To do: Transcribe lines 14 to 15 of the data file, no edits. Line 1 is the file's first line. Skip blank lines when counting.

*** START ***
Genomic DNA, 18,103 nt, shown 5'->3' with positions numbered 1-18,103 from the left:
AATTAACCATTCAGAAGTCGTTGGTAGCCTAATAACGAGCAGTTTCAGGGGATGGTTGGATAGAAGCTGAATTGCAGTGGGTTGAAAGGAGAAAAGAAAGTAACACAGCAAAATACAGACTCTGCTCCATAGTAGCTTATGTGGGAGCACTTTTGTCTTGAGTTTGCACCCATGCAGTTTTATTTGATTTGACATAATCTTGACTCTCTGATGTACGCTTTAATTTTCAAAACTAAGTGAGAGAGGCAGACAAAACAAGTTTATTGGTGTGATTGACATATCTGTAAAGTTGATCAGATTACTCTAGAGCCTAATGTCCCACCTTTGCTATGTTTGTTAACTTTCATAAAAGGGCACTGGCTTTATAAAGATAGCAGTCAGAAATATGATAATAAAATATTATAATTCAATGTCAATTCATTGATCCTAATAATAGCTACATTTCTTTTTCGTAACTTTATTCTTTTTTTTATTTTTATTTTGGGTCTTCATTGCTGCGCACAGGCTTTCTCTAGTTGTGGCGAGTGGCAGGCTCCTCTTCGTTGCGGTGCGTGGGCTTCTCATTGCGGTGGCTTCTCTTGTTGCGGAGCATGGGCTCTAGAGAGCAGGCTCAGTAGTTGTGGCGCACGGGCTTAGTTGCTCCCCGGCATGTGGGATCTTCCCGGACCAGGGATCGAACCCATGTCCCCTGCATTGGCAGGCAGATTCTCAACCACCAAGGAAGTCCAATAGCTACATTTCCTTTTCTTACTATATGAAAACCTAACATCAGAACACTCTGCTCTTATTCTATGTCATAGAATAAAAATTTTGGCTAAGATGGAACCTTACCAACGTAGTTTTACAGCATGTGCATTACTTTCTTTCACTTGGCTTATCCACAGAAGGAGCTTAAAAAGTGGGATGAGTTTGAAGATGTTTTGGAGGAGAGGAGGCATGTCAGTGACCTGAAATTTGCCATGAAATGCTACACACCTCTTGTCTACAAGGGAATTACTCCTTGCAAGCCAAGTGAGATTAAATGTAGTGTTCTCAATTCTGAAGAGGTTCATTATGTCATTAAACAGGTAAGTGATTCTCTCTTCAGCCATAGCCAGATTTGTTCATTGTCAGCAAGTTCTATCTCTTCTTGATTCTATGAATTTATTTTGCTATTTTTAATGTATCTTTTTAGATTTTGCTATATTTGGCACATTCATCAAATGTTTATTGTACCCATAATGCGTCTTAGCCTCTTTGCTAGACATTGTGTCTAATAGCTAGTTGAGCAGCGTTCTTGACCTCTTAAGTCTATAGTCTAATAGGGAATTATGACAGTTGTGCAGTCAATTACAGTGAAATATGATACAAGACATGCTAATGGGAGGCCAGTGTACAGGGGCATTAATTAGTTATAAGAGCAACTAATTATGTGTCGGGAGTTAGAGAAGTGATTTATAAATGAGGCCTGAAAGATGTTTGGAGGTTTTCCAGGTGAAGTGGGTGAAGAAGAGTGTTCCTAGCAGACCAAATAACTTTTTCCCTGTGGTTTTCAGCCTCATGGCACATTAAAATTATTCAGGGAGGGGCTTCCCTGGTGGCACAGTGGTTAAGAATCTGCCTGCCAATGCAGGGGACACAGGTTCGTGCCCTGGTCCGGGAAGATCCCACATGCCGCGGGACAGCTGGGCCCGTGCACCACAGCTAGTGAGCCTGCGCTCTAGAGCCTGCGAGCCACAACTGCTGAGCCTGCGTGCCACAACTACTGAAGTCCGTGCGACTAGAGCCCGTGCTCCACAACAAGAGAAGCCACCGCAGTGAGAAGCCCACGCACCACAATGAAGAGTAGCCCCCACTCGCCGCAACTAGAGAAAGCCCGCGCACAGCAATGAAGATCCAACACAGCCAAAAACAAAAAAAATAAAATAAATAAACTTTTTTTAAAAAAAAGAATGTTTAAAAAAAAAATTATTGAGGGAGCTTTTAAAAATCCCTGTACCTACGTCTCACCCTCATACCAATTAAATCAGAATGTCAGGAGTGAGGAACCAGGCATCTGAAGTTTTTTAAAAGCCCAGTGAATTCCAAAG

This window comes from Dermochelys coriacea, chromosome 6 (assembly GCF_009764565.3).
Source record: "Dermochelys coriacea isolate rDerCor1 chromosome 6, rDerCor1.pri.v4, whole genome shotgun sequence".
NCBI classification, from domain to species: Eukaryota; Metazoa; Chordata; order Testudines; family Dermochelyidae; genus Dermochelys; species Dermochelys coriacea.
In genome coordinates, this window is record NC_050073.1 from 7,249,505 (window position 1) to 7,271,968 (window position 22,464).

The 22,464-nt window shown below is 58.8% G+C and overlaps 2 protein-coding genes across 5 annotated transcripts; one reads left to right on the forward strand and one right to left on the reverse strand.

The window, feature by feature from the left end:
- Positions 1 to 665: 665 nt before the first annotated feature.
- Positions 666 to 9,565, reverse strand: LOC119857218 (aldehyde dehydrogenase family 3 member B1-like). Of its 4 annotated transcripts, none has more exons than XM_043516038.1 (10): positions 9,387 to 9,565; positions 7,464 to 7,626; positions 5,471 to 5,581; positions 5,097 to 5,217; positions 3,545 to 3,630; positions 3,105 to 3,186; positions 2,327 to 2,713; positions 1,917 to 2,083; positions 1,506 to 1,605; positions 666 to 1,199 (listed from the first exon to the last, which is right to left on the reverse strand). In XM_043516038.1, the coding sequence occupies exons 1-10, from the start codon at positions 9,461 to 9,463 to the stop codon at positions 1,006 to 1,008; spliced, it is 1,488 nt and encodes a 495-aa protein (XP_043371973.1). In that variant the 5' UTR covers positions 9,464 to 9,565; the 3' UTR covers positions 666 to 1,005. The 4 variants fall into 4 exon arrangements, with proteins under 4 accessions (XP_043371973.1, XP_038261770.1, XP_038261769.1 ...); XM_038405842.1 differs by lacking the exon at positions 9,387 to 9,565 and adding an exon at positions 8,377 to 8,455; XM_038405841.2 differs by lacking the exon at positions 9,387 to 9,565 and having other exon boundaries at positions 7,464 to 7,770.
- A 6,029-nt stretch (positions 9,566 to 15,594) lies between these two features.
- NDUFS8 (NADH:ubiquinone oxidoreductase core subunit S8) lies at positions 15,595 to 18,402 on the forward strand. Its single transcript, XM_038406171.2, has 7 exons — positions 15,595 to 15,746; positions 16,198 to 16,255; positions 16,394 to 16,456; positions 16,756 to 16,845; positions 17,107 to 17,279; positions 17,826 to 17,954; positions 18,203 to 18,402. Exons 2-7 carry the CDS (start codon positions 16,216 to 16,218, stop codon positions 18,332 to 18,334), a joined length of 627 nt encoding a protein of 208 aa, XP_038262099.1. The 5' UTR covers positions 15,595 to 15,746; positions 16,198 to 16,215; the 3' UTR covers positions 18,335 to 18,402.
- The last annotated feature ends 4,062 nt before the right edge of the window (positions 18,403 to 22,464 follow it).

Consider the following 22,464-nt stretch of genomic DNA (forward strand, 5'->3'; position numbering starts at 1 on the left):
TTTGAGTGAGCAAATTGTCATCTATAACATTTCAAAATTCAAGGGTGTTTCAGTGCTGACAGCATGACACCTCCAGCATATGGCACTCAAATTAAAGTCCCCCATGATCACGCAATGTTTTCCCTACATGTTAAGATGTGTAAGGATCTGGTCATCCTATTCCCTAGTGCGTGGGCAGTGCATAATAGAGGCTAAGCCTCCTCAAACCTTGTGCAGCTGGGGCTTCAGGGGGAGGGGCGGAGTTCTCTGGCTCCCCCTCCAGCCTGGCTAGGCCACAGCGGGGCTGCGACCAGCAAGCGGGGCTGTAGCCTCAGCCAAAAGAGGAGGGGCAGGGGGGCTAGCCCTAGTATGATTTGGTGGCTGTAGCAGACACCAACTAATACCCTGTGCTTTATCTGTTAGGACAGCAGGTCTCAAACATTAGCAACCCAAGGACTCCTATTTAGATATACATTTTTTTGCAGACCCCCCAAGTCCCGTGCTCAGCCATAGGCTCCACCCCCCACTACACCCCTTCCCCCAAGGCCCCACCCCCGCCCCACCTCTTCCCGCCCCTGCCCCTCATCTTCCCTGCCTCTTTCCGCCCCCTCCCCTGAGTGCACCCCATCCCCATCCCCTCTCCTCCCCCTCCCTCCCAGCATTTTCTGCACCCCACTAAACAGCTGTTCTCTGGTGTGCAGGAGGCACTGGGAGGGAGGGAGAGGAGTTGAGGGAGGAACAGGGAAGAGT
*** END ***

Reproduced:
Consider the following 22,464-nt stretch of genomic DNA (forward strand, 5'->3'; position numbering starts at 1 on the left):
TTTGAGTGAGCAAATTGTCATCTATAACATTTCAAAATTCAAGGGTGTTTCAGTGCTGACAGCATGACACCTCCAGCATATGGCACTCAAATTAAAGTCCCCCATGATCACGCAATGTTTTCCCTACATGTTAAGATGTGTAAGGATCTGGTCATCCTATTCCCTAGTGCGTGGGCAGTGCATAATAGAGGCTAAGCCTCCTCAAACCTTGTGCAGCTGGGGCTTCAGGGGGAGGGGCGGAGTTCTCTGGCTCCCCCTCCAGCCTGGCTAGGCCACAGCGGGGCTGCGACCAGCAAGCGGGGCTGTAGCCTCAGCCAAAAGAGGAGGGGCAGGGGGGCTAGCCCTAGTATGATTTGGTGGCTGTAGCAGACACCAACTAATACCCTGTGCTTTATCTGTTAGGACAGCAGGTCTCAAACATTAGCAACCCAAGGACTCCTATTTAGATATACATTTTTTTGCAGACCCCCCAAGTCCCGTGCTCAGCCATAGGCTCCACCCCCCACTACACCCCTTCCCCCAAGGCCCCACCCCCGCCCCACCTCTTCCCGCCCCTGCCCCTCATCTTCCCTGCCTCTTTCCGCCCCCTCCCCTGAGTGCACCCCATCCCCATCCCCTCTCCTCCCCCTCCCTCCCAGCATTTTCTGCACCCCACTAAACAGCTGTTCTCTGGTGTGCAGGAGGCACTGGGAGGGAGGGAGAGGAGTTGAGGGAGGAACAGGGAAGAGT